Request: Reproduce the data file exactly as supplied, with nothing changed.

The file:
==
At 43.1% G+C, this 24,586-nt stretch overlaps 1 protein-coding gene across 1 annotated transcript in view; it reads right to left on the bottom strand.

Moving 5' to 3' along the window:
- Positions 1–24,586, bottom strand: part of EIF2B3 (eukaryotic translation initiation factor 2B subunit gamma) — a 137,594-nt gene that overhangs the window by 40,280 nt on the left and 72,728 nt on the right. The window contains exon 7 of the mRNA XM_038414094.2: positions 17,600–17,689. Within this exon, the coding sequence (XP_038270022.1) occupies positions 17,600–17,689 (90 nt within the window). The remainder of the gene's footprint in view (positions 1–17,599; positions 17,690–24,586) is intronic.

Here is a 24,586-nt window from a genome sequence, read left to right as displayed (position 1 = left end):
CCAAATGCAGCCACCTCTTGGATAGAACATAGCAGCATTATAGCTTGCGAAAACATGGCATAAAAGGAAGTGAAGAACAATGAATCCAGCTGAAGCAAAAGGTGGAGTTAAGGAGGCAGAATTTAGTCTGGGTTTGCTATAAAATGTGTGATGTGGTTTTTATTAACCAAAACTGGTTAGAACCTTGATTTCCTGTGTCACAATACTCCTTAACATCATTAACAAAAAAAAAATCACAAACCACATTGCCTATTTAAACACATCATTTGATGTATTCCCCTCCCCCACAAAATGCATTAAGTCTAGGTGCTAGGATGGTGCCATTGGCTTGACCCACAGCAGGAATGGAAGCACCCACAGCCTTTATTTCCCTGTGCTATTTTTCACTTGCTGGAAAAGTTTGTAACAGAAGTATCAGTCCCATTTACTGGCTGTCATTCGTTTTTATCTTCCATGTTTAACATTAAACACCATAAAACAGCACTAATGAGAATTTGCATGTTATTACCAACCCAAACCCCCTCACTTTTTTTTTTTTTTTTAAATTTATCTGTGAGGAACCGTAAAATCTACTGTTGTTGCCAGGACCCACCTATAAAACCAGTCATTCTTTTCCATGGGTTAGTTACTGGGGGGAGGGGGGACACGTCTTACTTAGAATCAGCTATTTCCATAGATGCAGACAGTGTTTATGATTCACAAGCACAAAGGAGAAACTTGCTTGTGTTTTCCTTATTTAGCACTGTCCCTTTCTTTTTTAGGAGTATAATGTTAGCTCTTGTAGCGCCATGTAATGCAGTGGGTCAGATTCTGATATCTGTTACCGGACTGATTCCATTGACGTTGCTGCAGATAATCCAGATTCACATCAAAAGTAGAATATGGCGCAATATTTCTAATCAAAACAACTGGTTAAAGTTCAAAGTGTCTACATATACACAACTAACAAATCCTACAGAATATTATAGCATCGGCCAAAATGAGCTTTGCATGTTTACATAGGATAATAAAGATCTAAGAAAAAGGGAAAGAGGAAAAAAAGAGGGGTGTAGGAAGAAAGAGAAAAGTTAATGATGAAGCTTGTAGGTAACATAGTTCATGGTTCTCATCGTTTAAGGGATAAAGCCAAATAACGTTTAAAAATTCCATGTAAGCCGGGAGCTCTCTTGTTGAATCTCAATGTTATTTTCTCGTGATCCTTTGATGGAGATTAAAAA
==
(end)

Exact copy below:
At 43.1% G+C, this 24,586-nt stretch overlaps 1 protein-coding gene across 1 annotated transcript in view; it reads right to left on the bottom strand.

Moving 5' to 3' along the window:
- Positions 1–24,586, bottom strand: part of EIF2B3 (eukaryotic translation initiation factor 2B subunit gamma) — a 137,594-nt gene that overhangs the window by 40,280 nt on the left and 72,728 nt on the right. The window contains exon 7 of the mRNA XM_038414094.2: positions 17,600–17,689. Within this exon, the coding sequence (XP_038270022.1) occupies positions 17,600–17,689 (90 nt within the window). The remainder of the gene's footprint in view (positions 1–17,599; positions 17,690–24,586) is intronic.

Here is a 24,586-nt window from a genome sequence, read left to right as displayed (position 1 = left end):
CCAAATGCAGCCACCTCTTGGATAGAACATAGCAGCATTATAGCTTGCGAAAACATGGCATAAAAGGAAGTGAAGAACAATGAATCCAGCTGAAGCAAAAGGTGGAGTTAAGGAGGCAGAATTTAGTCTGGGTTTGCTATAAAATGTGTGATGTGGTTTTTATTAACCAAAACTGGTTAGAACCTTGATTTCCTGTGTCACAATACTCCTTAACATCATTAACAAAAAAAAAATCACAAACCACATTGCCTATTTAAACACATCATTTGATGTATTCCCCTCCCCCACAAAATGCATTAAGTCTAGGTGCTAGGATGGTGCCATTGGCTTGACCCACAGCAGGAATGGAAGCACCCACAGCCTTTATTTCCCTGTGCTATTTTTCACTTGCTGGAAAAGTTTGTAACAGAAGTATCAGTCCCATTTACTGGCTGTCATTCGTTTTTATCTTCCATGTTTAACATTAAACACCATAAAACAGCACTAATGAGAATTTGCATGTTATTACCAACCCAAACCCCCTCACTTTTTTTTTTTTTTTTAAATTTATCTGTGAGGAACCGTAAAATCTACTGTTGTTGCCAGGACCCACCTATAAAACCAGTCATTCTTTTCCATGGGTTAGTTACTGGGGGGAGGGGGGACACGTCTTACTTAGAATCAGCTATTTCCATAGATGCAGACAGTGTTTATGATTCACAAGCACAAAGGAGAAACTTGCTTGTGTTTTCCTTATTTAGCACTGTCCCTTTCTTTTTTAGGAGTATAATGTTAGCTCTTGTAGCGCCATGTAATGCAGTGGGTCAGATTCTGATATCTGTTACCGGACTGATTCCATTGACGTTGCTGCAGATAATCCAGATTCACATCAAAAGTAGAATATGGCGCAATATTTCTAATCAAAACAACTGGTTAAAGTTCAAAGTGTCTACATATACACAACTAACAAATCCTACAGAATATTATAGCATCGGCCAAAATGAGCTTTGCATGTTTACATAGGATAATAAAGATCTAAGAAAAAGGGAAAGAGGAAAAAAAGAGGGGTGTAGGAAGAAAGAGAAAAGTTAATGATGAAGCTTGTAGGTAACATAGTTCATGGTTCTCATCGTTTAAGGGATAAAGCCAAATAACGTTTAAAAATTCCATGTAAGCCGGGAGCTCTCTTGTTGAATCTCAATGTTATTTTCTCGTGATCCTTTGATGGAGATTAAAAA